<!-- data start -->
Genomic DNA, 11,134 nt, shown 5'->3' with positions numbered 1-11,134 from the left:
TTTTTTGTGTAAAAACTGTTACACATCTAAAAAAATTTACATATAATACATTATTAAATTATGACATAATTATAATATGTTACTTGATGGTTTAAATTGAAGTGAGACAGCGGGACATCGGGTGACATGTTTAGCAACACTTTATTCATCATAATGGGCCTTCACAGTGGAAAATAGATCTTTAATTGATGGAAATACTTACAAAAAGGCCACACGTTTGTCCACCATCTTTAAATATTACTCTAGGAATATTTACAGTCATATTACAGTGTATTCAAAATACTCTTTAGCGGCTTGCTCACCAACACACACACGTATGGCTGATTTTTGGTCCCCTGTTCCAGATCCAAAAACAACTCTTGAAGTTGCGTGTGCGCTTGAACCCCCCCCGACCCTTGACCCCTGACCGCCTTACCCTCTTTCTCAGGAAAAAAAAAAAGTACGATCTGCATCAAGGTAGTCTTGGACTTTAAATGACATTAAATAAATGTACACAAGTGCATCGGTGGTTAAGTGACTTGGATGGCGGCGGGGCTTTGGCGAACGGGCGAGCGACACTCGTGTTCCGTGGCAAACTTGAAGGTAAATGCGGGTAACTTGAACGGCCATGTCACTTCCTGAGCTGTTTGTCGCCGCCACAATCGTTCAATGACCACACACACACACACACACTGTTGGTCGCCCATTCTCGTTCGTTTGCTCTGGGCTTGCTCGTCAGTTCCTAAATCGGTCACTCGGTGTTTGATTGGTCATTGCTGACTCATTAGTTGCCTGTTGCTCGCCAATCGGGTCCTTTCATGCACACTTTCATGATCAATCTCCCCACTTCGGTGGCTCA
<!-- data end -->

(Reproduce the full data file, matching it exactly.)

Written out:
Genomic DNA, 11,134 nt, shown 5'->3' with positions numbered 1-11,134 from the left:
TTTTTTGTGTAAAAACTGTTACACATCTAAAAAAATTTACATATAATACATTATTAAATTATGACATAATTATAATATGTTACTTGATGGTTTAAATTGAAGTGAGACAGCGGGACATCGGGTGACATGTTTAGCAACACTTTATTCATCATAATGGGCCTTCACAGTGGAAAATAGATCTTTAATTGATGGAAATACTTACAAAAAGGCCACACGTTTGTCCACCATCTTTAAATATTACTCTAGGAATATTTACAGTCATATTACAGTGTATTCAAAATACTCTTTAGCGGCTTGCTCACCAACACACACACGTATGGCTGATTTTTGGTCCCCTGTTCCAGATCCAAAAACAACTCTTGAAGTTGCGTGTGCGCTTGAACCCCCCCCGACCCTTGACCCCTGACCGCCTTACCCTCTTTCTCAGGAAAAAAAAAAAGTACGATCTGCATCAAGGTAGTCTTGGACTTTAAATGACATTAAATAAATGTACACAAGTGCATCGGTGGTTAAGTGACTTGGATGGCGGCGGGGCTTTGGCGAACGGGCGAGCGACACTCGTGTTCCGTGGCAAACTTGAAGGTAAATGCGGGTAACTTGAACGGCCATGTCACTTCCTGAGCTGTTTGTCGCCGCCACAATCGTTCAATGACCACACACACACACACACACTGTTGGTCGCCCATTCTCGTTCGTTTGCTCTGGGCTTGCTCGTCAGTTCCTAAATCGGTCACTCGGTGTTTGATTGGTCATTGCTGACTCATTAGTTGCCTGTTGCTCGCCAATCGGGTCCTTTCATGCACACTTTCATGATCAATCTCCCCACTTCGGTGGCTCA